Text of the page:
Grants, Contracts and Cooperative Agreements
Marywood University is awarded sponsored programs and projects in the form of grants, contracts, and cooperative agreements. The type of agreement usually reflects the relationship between the sponsor and the recipient. The following descriptions point to distinctions between each type of sponsored program or project. Note: these definitions are used by federal agencies. Nonfederal sponsors often use these terms more loosely.
A grant is a pledge of support where the sponsor has little involvement in conducting the project. Read the agency regulations for specific information about handling the project.
Example: A federal agency might request proposals for project involving the Americans with Disabilities Act. The Primary Investigator would then propose a project in this area and it would be conducted with little involvement by the sponsor.
A contract is an agreement where the sponsor has more involvement and uses the project to achieve a specific outcome or deliverable. Read the agreement for specific information about handling the project.
An agreement where the sponsor has substantial involvement in the project. The sponsor and grantee work together to achieve a specific objective. Read the agreement for specific information about the project.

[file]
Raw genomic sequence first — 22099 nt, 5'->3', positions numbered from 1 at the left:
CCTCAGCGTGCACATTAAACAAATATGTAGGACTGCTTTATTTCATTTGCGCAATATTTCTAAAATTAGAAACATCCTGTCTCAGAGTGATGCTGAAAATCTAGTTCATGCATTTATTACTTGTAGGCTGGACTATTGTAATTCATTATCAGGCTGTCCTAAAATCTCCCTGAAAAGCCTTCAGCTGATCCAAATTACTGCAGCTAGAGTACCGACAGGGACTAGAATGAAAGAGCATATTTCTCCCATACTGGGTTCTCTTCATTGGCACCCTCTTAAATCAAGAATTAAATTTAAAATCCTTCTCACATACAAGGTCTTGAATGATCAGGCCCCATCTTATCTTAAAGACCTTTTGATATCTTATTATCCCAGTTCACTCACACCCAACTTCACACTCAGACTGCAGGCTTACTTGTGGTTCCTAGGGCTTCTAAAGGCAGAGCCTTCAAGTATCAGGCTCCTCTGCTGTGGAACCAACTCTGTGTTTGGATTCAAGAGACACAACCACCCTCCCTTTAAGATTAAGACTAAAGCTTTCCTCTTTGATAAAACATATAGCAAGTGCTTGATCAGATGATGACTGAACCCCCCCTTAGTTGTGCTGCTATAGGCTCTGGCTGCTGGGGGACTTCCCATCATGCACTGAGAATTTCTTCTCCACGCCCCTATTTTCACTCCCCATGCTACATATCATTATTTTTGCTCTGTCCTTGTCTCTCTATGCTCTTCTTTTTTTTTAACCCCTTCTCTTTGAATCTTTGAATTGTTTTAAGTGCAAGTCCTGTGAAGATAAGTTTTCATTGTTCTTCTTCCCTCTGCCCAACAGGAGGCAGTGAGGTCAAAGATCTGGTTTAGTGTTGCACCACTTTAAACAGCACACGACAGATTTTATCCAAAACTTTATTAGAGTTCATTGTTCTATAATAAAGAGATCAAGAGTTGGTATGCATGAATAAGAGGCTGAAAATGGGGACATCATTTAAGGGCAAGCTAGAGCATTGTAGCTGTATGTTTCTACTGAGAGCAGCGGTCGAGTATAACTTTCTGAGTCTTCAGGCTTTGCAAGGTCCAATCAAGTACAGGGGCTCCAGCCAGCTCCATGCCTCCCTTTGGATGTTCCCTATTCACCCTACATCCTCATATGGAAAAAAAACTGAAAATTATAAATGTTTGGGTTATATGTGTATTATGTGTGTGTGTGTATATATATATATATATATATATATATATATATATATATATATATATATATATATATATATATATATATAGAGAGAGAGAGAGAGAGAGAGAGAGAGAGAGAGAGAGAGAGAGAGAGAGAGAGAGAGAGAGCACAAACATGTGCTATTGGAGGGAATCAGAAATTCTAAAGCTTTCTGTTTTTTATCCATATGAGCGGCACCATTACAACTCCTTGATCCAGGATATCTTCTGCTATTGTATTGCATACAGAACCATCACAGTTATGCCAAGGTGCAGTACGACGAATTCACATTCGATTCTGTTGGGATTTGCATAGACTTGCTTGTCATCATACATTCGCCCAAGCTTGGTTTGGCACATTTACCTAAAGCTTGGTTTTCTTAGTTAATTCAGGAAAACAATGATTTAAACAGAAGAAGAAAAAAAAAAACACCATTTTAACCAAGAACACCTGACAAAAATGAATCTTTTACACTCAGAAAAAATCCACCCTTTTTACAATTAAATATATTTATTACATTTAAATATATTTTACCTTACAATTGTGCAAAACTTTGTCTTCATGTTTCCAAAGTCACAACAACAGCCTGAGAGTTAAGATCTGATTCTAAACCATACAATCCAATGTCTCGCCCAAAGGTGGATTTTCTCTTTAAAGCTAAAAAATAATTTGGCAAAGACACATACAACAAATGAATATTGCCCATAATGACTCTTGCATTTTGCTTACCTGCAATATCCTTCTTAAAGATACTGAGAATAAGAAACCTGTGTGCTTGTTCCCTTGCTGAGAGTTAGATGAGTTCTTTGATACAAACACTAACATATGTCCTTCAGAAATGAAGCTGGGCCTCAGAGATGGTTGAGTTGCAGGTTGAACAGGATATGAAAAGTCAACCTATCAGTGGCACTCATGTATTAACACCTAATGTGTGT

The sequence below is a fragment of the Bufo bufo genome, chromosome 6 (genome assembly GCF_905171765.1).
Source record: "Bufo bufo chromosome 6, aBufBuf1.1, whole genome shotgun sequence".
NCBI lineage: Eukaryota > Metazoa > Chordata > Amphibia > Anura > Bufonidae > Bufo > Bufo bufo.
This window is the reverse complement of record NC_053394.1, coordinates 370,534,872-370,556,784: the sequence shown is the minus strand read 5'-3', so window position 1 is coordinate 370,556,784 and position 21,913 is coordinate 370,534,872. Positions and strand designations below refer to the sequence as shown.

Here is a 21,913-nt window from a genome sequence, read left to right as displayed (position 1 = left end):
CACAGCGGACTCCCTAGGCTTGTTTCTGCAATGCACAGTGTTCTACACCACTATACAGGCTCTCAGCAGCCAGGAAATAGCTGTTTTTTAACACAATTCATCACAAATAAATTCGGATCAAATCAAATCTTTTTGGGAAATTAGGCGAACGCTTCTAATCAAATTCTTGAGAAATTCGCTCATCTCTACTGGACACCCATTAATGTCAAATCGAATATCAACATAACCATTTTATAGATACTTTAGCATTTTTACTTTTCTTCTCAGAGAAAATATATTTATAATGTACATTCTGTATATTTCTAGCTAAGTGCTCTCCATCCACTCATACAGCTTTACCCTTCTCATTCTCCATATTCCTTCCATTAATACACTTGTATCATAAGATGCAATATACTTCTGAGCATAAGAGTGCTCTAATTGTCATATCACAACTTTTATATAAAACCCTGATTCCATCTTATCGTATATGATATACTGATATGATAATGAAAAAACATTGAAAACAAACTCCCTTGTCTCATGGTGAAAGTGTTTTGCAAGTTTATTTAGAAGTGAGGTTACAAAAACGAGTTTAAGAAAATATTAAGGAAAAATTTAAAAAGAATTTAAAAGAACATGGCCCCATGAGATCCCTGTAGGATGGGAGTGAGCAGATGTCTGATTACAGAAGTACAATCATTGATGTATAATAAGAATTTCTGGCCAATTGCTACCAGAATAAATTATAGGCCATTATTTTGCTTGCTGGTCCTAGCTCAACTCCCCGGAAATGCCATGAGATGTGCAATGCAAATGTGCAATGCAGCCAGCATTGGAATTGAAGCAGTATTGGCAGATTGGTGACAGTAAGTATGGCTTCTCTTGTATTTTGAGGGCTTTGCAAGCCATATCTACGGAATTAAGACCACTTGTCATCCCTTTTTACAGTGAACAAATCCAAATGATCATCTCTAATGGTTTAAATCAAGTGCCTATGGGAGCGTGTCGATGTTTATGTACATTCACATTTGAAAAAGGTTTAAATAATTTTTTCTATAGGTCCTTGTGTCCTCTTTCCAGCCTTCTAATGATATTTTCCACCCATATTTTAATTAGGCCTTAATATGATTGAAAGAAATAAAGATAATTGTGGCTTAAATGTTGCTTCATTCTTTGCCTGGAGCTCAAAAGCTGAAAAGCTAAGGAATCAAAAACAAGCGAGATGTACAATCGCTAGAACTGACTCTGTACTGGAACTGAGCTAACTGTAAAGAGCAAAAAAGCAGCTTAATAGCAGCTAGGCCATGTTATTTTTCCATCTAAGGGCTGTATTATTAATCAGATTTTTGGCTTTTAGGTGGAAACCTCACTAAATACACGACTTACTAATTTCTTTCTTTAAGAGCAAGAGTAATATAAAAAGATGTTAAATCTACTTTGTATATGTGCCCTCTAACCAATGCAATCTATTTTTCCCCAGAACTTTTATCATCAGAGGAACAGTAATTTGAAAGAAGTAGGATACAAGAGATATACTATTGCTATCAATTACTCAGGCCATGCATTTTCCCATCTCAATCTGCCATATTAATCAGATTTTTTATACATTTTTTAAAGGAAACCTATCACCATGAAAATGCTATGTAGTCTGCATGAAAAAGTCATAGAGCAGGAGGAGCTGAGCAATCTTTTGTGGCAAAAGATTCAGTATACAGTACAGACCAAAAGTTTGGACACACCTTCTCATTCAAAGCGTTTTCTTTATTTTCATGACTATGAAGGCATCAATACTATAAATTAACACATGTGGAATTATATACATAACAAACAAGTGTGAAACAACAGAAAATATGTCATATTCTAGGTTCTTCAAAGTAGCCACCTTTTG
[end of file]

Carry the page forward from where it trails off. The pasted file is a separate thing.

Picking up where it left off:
Cost Reimbursable vs. Fixed-price and Fixed-fee
All types of sponsored projects can be funded in several ways:
- Cost reimbursable
A "cost reimbursable" agreement indicates that the sponsor funds the project to the extent described in the award notice. The University is reimbursed by the sponsor only for actual costs incurred; any unspent funds revert to the sponsor. Similarly, the University is generally not obligated to complete the work if the estimated award amount was insufficient. Since it is inherently difficult to estimate the cost of a research project, most sponsored projects are "cost reimbursable."
In a "fixed price" award, the Principle Investigator agrees to accomplish project objectives within a specific timeframe for a set dollar amount. If the deliverables are not completed within the award period, the contract must be extended. The award amount also remains constant, even if actual costs for the project are above or below it. This type of award is risky because any over-expenditures are the responsibility of the department. Unspent funds do not revert to the sponsor; remaining funds may be used by initiation department, center or institute in accordes with the recomended indirect policy procedure.
In a "fixed fee" award, the Primary Investigator agrees to accomplish project objectives within a specific timeframe for a set dollar amount per patient, per hour, or other unit. These projects are often clinical trials or surveys. The total award amount is based on an estimated number of units and is subject to downward adjustment based on the actual number of units completed. Sponsor approval is required to exceed the estimated number of units. The fee per unit remains constant, even if the actual cost per unit is above or below that amount. Any over-expenditures are the responsibility of the department, and earned unspent revenue does not revert to the sponsor. If the deliverables are not completed within the award period, the contract must be extended.